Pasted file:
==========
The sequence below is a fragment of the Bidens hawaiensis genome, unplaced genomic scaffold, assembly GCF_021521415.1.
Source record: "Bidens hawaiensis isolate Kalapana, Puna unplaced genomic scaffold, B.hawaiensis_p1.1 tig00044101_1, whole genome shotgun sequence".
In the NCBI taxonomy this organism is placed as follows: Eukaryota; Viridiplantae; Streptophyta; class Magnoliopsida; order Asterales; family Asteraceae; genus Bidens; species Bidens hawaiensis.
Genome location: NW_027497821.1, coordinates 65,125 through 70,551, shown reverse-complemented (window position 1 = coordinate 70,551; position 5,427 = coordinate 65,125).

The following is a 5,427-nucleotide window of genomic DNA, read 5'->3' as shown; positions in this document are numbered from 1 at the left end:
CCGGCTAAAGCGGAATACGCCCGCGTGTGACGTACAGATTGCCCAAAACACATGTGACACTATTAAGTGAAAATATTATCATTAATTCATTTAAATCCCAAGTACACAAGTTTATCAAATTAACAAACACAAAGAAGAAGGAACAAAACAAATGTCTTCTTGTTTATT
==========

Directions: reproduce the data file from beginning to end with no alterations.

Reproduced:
The sequence below is a fragment of the Bidens hawaiensis genome, unplaced genomic scaffold, assembly GCF_021521415.1.
Source record: "Bidens hawaiensis isolate Kalapana, Puna unplaced genomic scaffold, B.hawaiensis_p1.1 tig00044101_1, whole genome shotgun sequence".
In the NCBI taxonomy this organism is placed as follows: Eukaryota; Viridiplantae; Streptophyta; class Magnoliopsida; order Asterales; family Asteraceae; genus Bidens; species Bidens hawaiensis.
Genome location: NW_027497821.1, coordinates 65,125 through 70,551, shown reverse-complemented (window position 1 = coordinate 70,551; position 5,427 = coordinate 65,125).

The following is a 5,427-nucleotide window of genomic DNA, read 5'->3' as shown; positions in this document are numbered from 1 at the left end:
CCGGCTAAAGCGGAATACGCCCGCGTGTGACGTACAGATTGCCCAAAACACATGTGACACTATTAAGTGAAAATATTATCATTAATTCATTTAAATCCCAAGTACACAAGTTTATCAAATTAACAAACACAAAGAAGAAGGAACAAAACAAATGTCTTCTTGTTTATT